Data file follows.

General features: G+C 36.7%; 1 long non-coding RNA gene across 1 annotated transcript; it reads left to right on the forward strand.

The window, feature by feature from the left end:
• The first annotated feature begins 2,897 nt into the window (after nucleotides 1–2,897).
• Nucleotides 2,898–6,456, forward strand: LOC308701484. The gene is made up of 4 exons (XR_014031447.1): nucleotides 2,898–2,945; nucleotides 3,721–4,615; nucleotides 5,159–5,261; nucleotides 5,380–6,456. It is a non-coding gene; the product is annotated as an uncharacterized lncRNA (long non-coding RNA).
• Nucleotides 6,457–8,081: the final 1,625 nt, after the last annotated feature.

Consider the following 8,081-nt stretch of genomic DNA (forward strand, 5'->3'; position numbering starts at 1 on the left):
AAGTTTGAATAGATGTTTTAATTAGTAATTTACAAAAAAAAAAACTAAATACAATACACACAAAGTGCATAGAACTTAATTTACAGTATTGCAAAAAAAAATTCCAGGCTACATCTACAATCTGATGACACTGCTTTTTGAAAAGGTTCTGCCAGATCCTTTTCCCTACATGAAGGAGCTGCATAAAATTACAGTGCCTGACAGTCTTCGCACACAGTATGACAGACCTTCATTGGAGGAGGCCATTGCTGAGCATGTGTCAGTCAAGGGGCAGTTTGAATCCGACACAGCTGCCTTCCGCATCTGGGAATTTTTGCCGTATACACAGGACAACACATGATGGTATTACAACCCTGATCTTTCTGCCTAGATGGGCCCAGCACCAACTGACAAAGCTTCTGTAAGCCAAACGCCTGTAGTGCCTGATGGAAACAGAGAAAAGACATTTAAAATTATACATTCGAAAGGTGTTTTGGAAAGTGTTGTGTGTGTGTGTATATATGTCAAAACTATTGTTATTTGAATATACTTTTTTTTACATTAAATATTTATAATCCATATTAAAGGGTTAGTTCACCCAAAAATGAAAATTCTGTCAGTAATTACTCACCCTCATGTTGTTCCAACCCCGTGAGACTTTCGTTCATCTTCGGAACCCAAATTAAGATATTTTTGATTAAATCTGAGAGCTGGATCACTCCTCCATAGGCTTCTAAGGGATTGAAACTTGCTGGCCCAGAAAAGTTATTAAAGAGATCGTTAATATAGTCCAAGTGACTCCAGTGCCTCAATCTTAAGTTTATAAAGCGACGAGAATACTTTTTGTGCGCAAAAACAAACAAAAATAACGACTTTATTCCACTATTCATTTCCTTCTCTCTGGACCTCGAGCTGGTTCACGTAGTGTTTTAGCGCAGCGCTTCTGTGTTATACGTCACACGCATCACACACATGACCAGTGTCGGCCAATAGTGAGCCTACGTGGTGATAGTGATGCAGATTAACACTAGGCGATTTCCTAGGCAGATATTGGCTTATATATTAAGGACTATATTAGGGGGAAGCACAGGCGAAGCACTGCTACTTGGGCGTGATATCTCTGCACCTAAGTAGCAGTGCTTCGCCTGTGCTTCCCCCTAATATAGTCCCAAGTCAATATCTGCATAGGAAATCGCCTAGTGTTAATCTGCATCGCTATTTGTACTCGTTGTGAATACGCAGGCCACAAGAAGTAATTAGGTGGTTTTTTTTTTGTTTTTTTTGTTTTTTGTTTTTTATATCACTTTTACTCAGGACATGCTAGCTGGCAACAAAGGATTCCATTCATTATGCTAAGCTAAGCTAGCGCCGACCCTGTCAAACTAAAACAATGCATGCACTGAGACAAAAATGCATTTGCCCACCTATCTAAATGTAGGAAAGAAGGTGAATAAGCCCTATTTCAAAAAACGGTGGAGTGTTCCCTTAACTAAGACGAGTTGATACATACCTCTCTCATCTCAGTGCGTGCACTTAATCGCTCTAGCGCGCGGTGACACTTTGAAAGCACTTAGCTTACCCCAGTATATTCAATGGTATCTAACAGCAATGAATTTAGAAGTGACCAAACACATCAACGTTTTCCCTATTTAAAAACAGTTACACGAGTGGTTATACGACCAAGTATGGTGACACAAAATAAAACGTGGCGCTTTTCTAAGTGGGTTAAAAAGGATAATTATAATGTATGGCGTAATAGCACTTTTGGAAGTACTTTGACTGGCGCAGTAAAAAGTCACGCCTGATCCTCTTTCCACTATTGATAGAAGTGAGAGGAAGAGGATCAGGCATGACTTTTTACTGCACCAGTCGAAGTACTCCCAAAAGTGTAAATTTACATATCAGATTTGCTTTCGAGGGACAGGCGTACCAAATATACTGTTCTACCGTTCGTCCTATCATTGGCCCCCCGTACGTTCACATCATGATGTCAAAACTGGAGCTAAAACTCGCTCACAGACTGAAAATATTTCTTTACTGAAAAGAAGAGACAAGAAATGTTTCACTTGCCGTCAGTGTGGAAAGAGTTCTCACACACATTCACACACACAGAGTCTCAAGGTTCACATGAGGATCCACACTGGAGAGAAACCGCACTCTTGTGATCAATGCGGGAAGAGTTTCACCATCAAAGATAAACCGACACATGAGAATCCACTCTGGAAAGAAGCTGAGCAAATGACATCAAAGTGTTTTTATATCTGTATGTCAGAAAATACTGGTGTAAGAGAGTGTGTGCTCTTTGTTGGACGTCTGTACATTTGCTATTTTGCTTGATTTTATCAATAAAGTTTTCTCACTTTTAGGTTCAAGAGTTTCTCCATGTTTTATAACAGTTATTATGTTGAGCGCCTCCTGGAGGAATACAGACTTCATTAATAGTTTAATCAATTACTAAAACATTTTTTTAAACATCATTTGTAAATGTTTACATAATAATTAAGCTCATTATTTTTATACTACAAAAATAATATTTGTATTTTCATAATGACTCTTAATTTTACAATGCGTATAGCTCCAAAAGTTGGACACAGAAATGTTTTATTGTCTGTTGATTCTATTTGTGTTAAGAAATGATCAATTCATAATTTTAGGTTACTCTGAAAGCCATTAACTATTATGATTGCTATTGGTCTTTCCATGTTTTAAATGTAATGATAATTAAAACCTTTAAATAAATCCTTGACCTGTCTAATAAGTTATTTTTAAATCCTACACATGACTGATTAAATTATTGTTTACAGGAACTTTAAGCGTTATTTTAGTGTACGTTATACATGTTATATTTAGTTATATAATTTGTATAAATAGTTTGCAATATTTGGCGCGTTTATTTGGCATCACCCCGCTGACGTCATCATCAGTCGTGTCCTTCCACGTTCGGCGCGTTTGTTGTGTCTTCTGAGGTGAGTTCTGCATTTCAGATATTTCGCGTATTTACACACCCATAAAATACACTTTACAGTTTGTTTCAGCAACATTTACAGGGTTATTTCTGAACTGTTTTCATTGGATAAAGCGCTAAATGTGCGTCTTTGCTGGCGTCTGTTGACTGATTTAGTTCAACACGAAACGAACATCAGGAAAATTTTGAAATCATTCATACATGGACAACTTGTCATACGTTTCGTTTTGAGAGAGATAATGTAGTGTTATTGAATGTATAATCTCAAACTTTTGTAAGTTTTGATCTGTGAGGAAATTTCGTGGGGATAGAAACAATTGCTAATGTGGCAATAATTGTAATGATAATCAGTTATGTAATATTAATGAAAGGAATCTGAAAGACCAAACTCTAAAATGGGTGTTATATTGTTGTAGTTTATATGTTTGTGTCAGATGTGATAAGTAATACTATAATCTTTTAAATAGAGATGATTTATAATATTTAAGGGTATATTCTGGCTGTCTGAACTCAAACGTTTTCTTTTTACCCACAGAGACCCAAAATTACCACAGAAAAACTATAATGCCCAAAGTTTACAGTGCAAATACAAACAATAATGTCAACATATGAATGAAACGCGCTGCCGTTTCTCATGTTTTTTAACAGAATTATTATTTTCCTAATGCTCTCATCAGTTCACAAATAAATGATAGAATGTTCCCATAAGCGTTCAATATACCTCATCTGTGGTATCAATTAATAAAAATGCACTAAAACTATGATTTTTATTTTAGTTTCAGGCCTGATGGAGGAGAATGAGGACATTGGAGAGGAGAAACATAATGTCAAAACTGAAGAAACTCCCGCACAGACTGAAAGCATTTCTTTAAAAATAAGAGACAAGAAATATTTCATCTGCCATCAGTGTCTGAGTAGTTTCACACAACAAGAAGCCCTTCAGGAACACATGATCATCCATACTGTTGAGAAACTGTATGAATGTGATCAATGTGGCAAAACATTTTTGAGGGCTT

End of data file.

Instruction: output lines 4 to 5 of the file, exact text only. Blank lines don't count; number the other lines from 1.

• Nucleotides 2,898–6,456, forward strand: LOC308701484. The gene is made up of 4 exons (XR_014031447.1): nucleotides 2,898–2,945; nucleotides 3,721–4,615; nucleotides 5,159–5,261; nucleotides 5,380–6,456. It is a non-coding gene; the product is annotated as an uncharacterized lncRNA (long non-coding RNA).
• Nucleotides 6,457–8,081: the final 1,625 nt, after the last annotated feature.